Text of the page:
Microsoft's Visual Studio software development system is getting a makeover.
With the planned Visual Studio 2010 software development environment, Microsoft intends to offer a new editor based on the company's Windows Presentation Foundation technology for visually appealing applications. The WPF effort and other developer-related revelations will be aired Monday at the TechEd developers conference in Barcelona, Spain, Microsoft said.
"We're changing the user interface, the user experience of Visual Studio, for the first time in more than a decade," Dave Mendlen, Microsoft director of developer tools marketing, said.
"We're going to make Visual Studio itself, the application, a WPF application," said Mendlen. The environment will be re-skinned to offer a much more compelling user experience. "We're trying to help the developer feel great about the environment they work in."
The WPF-based editor will offer an "unprecedented" level of insight into an application, presented in context with code in "a rich and easy-to-understand manner," Microsoft said.
Developers already can create WPF applications in the currently available Visual Studio 2008 release. But the 2010 version would itself leverage WPF. The upgrade would arrive around late 2009 based on estimated two-year release cycles for Visual Studio.
Also planned for the 2010 release is a code-focused enhancement called "generate from usage," in which code recognizes what the developer is trying to do and writes code on the developer's behalf. Inferences are made from code. This feature already is included in the Community of Technology Preview of Visual Studio 2010 released last week.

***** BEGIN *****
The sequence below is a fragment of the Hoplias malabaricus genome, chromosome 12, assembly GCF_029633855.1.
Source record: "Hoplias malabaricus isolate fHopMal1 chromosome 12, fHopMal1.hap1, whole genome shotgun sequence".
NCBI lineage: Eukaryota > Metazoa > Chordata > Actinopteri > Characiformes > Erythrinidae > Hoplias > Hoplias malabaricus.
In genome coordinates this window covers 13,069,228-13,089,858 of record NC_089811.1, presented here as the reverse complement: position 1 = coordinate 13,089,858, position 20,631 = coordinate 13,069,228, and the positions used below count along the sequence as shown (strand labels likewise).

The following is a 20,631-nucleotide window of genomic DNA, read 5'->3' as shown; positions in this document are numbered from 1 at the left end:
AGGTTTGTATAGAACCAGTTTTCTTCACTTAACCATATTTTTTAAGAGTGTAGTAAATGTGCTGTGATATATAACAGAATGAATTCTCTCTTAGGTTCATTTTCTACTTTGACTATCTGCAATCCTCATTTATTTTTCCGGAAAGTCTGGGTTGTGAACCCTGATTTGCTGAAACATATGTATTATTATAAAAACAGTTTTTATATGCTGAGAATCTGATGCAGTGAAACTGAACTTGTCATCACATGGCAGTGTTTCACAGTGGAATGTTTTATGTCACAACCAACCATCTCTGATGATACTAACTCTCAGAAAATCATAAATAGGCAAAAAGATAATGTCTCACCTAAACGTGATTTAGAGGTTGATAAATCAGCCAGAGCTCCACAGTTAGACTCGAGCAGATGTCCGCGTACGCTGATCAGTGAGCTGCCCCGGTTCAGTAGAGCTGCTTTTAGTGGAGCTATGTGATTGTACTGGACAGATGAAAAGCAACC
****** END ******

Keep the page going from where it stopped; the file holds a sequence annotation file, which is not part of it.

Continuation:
Visual Studio 2010 will feature full support for the Silverlight 2 rich Internet application plug-in technology. "Effectively, that means for developers who want to use Visual Studio to take advantage of editing Silverlight 2 applications, this will be the environment that has rich drag-and-drop [capabilities] for building Silverlight applications," Mendlen said.
Other features planned for Visual Studio 2010 focus on developing applications for the planned Windows 7 client operating system. Developers will be able to take advantage of the ribbon interface and live icons, which show a thumbnail image of file contents. Developers also can use Windows 7 search capabilities to search the OS for documents, metadata, and e-mail. Multitouch capabilities also can be leveraged.
"Multitouch is the ability to use touch on computers that are enabled for touch computing," said Mendlen.
Windows 7 multitouch and ribbon capabilities are to be available for both native code developers writing in C++ and managed code developers building on the .Net Framework.
C++ investments in Visual Studio 2010 include a renovation of the C++ IDE to support trends, such as parallel computing, cloud, and Web services. The environment scales to large code bases typical of C++ sources, Microsoft said.
Developers also can use Visual Studio 2010 to develop and debug SharePoint collaboration applications.